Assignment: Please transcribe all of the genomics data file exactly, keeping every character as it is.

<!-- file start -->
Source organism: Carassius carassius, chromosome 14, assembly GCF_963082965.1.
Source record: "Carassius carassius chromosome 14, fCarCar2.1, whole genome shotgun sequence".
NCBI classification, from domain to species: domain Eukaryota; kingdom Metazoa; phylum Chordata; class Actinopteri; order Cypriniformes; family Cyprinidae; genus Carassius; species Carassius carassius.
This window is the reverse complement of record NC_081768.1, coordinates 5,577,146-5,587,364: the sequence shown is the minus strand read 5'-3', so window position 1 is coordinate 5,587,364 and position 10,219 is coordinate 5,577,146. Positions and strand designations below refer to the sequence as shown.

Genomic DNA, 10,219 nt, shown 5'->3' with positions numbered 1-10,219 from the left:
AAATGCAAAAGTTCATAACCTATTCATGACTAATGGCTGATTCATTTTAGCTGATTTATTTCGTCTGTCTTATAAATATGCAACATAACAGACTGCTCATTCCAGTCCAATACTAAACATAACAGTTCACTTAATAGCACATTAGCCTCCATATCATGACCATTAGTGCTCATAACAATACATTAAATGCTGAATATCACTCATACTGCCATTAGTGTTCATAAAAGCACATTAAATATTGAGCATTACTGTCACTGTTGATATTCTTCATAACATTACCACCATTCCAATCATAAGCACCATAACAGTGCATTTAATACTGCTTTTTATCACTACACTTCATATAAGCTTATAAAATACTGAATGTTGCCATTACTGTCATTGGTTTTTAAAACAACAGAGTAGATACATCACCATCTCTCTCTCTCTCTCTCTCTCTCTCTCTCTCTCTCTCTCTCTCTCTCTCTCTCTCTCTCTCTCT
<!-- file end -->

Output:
Source organism: Carassius carassius, chromosome 14, assembly GCF_963082965.1.
Source record: "Carassius carassius chromosome 14, fCarCar2.1, whole genome shotgun sequence".
NCBI classification, from domain to species: domain Eukaryota; kingdom Metazoa; phylum Chordata; class Actinopteri; order Cypriniformes; family Cyprinidae; genus Carassius; species Carassius carassius.
This window is the reverse complement of record NC_081768.1, coordinates 5,577,146-5,587,364: the sequence shown is the minus strand read 5'-3', so window position 1 is coordinate 5,587,364 and position 10,219 is coordinate 5,577,146. Positions and strand designations below refer to the sequence as shown.

Genomic DNA, 10,219 nt, shown 5'->3' with positions numbered 1-10,219 from the left:
AAATGCAAAAGTTCATAACCTATTCATGACTAATGGCTGATTCATTTTAGCTGATTTATTTCGTCTGTCTTATAAATATGCAACATAACAGACTGCTCATTCCAGTCCAATACTAAACATAACAGTTCACTTAATAGCACATTAGCCTCCATATCATGACCATTAGTGCTCATAACAATACATTAAATGCTGAATATCACTCATACTGCCATTAGTGTTCATAAAAGCACATTAAATATTGAGCATTACTGTCACTGTTGATATTCTTCATAACATTACCACCATTCCAATCATAAGCACCATAACAGTGCATTTAATACTGCTTTTTATCACTACACTTCATATAAGCTTATAAAATACTGAATGTTGCCATTACTGTCATTGGTTTTTAAAACAACAGAGTAGATACATCACCATCTCTCTCTCTCTCTCTCTCTCTCTCTCTCTCTCTCTCTCTCTCTCTCTCTCTCTCTCTCTCTCT